After a series of early morning flights from Miami to Bogota to Leticia, she’d driven straight to the research station to check on her frogs. She’d rushed home to Kentucky a few weeks earlier when her sister’s life had hung in the balance. Thankfully her sister had recovered. In Audrey’s absence, her grad student Mario had looked after her animals and had done such a good job she’d given him a few days off in reward.
Plastic from the heavy shopping bags cut into her fingers, and they doubled in their pain-in-the-assedness by hitting her shins with every step. Orff’s distinctive “Carmina Burana” chime sounded on her phone. She huffed out a frustrated breath and set down the shopping bags to dig her cell out of her pocket. If she didn’t answer her mother would panic.
“You didn’t call to say you arrived safely,” Sandra Lockhart said in a querulous voice.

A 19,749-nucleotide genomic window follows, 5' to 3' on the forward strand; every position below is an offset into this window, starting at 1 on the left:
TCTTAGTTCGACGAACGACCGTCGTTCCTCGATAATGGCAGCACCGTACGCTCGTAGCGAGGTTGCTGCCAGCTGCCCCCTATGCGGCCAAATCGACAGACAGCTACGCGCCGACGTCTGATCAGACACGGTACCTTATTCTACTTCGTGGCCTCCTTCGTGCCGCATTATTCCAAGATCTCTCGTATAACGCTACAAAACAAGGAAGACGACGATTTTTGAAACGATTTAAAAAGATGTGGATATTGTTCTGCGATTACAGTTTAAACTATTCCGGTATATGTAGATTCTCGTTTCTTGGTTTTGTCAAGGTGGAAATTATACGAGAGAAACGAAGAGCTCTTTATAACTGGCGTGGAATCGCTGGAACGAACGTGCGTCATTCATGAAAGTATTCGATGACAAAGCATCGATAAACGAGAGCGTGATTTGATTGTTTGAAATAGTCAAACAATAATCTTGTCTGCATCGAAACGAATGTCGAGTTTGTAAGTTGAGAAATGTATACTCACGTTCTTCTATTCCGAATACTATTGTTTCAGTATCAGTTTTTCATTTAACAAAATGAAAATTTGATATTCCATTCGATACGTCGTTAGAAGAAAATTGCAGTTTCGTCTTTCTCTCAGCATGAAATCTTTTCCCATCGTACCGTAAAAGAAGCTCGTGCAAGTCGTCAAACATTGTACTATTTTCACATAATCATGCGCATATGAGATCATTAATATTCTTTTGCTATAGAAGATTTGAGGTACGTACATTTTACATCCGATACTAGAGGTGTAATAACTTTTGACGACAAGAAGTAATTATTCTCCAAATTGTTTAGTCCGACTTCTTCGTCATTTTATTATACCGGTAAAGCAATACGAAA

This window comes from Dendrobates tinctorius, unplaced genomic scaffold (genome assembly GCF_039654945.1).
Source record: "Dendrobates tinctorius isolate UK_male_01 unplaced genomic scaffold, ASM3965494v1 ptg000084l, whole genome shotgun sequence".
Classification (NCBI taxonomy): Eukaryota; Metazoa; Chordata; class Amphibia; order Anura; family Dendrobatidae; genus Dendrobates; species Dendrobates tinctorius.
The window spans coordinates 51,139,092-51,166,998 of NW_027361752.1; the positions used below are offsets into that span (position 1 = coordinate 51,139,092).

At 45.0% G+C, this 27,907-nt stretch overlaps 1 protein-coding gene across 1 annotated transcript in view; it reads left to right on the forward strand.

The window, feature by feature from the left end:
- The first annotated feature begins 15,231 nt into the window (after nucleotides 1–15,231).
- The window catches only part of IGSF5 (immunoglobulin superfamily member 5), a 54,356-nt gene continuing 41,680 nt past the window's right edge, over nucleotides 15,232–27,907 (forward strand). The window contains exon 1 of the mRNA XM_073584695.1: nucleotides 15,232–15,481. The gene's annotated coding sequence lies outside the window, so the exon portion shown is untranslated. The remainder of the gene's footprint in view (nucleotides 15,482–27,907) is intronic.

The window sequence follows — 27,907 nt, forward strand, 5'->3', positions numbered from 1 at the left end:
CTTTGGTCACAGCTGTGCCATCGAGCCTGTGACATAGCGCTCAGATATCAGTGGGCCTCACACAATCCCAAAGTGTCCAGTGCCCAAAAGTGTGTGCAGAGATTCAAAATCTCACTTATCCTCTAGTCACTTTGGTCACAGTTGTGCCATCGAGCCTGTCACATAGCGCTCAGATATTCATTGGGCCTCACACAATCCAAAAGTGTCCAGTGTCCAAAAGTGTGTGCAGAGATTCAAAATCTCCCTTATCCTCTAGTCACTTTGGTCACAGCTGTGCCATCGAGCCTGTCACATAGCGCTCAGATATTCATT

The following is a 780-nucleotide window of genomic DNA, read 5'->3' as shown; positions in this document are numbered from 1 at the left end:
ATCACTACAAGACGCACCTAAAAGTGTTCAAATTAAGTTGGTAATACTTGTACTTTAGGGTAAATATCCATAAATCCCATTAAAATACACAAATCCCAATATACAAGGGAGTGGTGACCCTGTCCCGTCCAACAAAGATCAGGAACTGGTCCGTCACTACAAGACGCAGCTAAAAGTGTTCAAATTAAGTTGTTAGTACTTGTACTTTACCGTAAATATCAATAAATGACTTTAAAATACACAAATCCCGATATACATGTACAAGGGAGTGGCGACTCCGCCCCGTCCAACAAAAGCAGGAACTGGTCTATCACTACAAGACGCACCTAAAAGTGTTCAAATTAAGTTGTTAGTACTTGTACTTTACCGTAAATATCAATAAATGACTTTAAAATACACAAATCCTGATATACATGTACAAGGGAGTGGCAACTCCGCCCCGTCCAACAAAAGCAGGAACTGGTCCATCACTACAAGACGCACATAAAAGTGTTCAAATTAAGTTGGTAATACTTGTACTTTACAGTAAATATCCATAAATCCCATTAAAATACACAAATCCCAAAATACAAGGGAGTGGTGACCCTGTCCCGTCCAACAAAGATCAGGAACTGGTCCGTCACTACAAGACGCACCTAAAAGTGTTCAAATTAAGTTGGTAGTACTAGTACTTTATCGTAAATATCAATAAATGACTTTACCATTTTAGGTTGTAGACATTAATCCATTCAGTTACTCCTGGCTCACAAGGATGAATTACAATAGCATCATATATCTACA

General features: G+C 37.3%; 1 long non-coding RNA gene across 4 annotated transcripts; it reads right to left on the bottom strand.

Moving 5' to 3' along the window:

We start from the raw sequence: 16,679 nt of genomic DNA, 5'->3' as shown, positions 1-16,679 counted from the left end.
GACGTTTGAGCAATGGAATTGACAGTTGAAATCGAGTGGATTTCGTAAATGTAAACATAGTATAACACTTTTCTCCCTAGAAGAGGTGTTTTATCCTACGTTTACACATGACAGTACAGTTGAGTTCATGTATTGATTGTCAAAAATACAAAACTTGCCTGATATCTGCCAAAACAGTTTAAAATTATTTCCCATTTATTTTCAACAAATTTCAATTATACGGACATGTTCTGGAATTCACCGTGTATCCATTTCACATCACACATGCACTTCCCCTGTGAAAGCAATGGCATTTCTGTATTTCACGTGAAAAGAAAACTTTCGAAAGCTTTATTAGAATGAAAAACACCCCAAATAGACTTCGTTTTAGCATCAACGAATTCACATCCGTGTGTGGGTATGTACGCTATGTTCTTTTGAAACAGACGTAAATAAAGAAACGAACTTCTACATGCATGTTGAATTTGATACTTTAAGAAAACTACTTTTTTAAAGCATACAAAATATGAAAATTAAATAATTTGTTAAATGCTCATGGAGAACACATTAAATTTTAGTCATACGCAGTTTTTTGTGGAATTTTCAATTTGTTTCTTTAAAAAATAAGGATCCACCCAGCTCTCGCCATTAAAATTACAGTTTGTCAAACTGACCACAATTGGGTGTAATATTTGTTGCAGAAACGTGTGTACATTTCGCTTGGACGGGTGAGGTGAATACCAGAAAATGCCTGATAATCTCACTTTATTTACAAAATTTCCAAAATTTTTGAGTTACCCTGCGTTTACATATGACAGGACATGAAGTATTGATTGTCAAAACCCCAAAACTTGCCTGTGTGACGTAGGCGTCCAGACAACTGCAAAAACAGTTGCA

“I was gonna call as soon as I got to my cabin.” She looked longingly up the hill.
“Considering all the other things I have to worry about I’d have thought you’d at least have the courtesy to call as soon as you landed.”
“Sorry, Mom.” Audrey rubbed her forehead. Back home in Kentucky, Audrey could go weeks without seeing her parents, but as soon as she headed south of the equator her mom freaked, and needed daily reports. It got old fast. “Everything’s okay with you guys, right?” She deflected. “No emergencies?”
“Your dad is putting Redford to bed.” Redford was her two-year-old nephew, father unknown. “Sienna went out on another date with Devon.”
And wasn’t that awkward—her drug addicted sister dating Audrey’s ex-boyfriend.
“I think he’s smitten.” Her mom sounded thrilled. Probably because Devon was heir to a billion dollar pharmaceutical fortune. She’d certainly been pissed when Audrey had stopped seeing him.
Audrey didn’t want to deal with the drama anymore. Except she was stuck with this new reality for the foreseeable future.